• 3 minutes Could Venezuela become a net oil importer?
  • 7 minutes Reuters: OPEC Ministers Agree In Principle On 1 Million Barrels Per Day Nominal Output Increase
  • 12 minutes Battle for Oil Port: East Libya Forces In Full Control At Ras Lanuf
  • 14 hours Could Venezuela become a net oil importer?
  • 6 hours Reuters: OPEC Ministers Agree In Principle On 1 Million Barrels Per Day Nominal Output Increase
  • 18 hours Tesla Closing a Dozen Solar Facilities in Nine States
  • 1 min Oil prices going Up? NO!
  • 14 hours Gazprom Exports to EU Hit Record
  • 16 hours EU Leaders Set To Prolong Russia Sanctions Again
  • 14 hours Could oil demand collapse rapidly? Yup, sure could.
  • 14 hours Oil Buyers Club
  • 18 hours Why is permian oil "locked in" when refineries abound?
  • 7 hours Oil prices going down
  • 24 hours China’s Plastic Waste Ban Will Leave 111 Million Tons of Trash With Nowhere To Go
  • 23 hours Saudi Arabia plans to physically cut off Qatar by moat, nuclear waste and military base
  • 17 hours EVs Could Help Coal Demand
  • 5 hours Russia's Energy Minister says Oil Prices Balanced at $75, so Wants to Increase OPEC + Russia Oil by 1.5 mbpd
  • 12 hours Saudi Arabia turns to solar
  • 27 mins Battle for Oil Port: East Libya Forces In Full Control At Ras Lanuf

Why Central Bank Independence is not all it's Cracked up to be

In 2009 a number of prominent economists signed a petition arguing for central bank independence. I was less enthusiastic writing:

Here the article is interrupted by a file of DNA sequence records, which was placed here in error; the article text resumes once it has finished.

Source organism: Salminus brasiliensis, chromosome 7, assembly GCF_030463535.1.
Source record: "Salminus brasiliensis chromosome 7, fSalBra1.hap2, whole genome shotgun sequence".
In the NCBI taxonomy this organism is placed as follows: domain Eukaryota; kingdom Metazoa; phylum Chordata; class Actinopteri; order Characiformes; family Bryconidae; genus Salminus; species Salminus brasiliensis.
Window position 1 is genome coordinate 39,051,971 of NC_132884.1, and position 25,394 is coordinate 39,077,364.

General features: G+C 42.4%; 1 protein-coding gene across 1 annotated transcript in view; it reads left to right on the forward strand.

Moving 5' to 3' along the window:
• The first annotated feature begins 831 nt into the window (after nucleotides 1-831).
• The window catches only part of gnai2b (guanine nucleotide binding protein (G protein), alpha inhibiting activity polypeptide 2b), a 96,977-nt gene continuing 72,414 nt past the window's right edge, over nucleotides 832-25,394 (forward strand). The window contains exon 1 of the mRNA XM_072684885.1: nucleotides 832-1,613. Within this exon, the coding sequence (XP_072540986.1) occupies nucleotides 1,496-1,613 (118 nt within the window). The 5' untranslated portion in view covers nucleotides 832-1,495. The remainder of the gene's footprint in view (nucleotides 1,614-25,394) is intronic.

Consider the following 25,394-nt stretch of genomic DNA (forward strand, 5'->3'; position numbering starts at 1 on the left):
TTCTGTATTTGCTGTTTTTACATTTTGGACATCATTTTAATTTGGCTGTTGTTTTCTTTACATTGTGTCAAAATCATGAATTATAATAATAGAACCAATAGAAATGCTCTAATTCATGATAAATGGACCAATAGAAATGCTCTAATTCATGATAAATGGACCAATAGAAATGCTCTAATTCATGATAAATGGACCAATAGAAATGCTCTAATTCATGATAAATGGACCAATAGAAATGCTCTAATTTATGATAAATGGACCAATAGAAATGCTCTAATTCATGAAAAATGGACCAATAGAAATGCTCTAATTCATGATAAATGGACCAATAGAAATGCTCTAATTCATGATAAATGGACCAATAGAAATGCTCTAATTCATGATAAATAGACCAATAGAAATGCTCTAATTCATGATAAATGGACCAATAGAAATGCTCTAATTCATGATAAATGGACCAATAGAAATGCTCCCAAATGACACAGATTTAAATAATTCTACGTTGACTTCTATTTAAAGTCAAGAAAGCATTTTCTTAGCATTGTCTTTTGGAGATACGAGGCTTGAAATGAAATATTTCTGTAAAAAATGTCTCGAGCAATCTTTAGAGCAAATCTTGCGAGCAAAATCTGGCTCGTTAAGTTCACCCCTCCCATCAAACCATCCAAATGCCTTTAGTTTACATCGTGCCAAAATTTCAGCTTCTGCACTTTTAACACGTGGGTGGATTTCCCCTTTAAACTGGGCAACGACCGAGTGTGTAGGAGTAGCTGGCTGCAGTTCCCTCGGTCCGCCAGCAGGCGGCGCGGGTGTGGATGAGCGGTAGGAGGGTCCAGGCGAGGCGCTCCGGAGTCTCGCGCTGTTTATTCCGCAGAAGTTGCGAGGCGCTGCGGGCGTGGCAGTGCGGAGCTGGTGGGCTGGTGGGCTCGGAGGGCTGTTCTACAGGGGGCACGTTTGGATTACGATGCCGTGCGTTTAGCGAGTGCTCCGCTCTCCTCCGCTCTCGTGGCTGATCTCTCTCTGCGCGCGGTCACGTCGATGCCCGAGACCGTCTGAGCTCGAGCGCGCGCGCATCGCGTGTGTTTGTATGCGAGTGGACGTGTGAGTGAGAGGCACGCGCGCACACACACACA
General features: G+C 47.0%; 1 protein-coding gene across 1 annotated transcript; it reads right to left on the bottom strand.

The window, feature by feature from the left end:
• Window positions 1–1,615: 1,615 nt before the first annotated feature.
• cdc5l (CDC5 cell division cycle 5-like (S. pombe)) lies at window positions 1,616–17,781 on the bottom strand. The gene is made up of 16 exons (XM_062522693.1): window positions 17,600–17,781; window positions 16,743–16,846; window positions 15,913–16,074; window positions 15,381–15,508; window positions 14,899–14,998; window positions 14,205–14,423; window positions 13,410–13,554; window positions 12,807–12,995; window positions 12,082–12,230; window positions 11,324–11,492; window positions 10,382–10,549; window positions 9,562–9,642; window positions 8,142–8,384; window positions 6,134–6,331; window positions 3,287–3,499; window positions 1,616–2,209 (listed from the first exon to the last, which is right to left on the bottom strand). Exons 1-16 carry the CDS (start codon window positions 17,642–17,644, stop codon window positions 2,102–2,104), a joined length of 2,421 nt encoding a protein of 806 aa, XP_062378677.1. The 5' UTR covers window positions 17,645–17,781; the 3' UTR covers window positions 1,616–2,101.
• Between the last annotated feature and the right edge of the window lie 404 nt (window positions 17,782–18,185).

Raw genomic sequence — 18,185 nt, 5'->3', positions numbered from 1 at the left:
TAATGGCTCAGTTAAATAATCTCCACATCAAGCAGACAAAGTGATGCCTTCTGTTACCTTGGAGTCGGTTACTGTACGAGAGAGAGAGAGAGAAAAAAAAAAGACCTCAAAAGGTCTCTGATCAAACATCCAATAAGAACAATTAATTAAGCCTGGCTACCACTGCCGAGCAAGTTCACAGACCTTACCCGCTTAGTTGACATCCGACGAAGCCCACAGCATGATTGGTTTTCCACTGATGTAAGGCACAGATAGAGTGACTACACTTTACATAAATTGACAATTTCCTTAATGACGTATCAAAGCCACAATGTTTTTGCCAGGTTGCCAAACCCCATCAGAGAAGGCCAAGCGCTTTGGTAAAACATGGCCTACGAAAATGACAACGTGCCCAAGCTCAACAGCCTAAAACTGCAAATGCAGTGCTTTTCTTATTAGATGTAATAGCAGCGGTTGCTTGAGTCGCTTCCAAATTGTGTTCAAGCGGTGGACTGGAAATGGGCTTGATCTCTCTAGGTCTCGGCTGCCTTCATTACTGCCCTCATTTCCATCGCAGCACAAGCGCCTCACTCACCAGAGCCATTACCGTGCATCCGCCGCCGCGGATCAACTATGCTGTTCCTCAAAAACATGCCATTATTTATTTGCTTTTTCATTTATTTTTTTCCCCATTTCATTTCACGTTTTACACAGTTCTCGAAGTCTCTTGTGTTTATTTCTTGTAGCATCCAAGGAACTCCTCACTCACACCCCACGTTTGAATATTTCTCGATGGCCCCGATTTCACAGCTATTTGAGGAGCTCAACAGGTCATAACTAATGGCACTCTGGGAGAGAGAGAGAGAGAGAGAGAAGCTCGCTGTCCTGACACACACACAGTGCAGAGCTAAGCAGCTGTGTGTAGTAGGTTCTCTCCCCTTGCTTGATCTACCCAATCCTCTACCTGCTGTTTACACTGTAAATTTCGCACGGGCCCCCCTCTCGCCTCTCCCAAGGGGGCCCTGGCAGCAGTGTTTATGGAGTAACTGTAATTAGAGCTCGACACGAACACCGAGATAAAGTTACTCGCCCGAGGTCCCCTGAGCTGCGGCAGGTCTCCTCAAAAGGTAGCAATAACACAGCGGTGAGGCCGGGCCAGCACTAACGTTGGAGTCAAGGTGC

There is nothing magical about independence that makes for low-inflation.

…The primary reason that independent central banks are better at controlling inflation is that absent direct political control the default selection mechanism favors bankers, i.e. lenders, people whose interests make them more favorable towards lower inflation.

Thus, independence is a political decision that favors lenders in the decisions of monetary policy. Now, depending on the alternatives, there may be good reasons for making this choice but we should not fool ourselves into thinking that we have depoliticized money. We should not be surprised, for example, that “independent” central banks tend to make lender of last resort decisions that protect banks and bankers.

Click here to read the full article.



Join the discussion | Back to homepage

Leave a comment

Leave a comment

Oilprice - The No. 1 Source for Oil & Energy News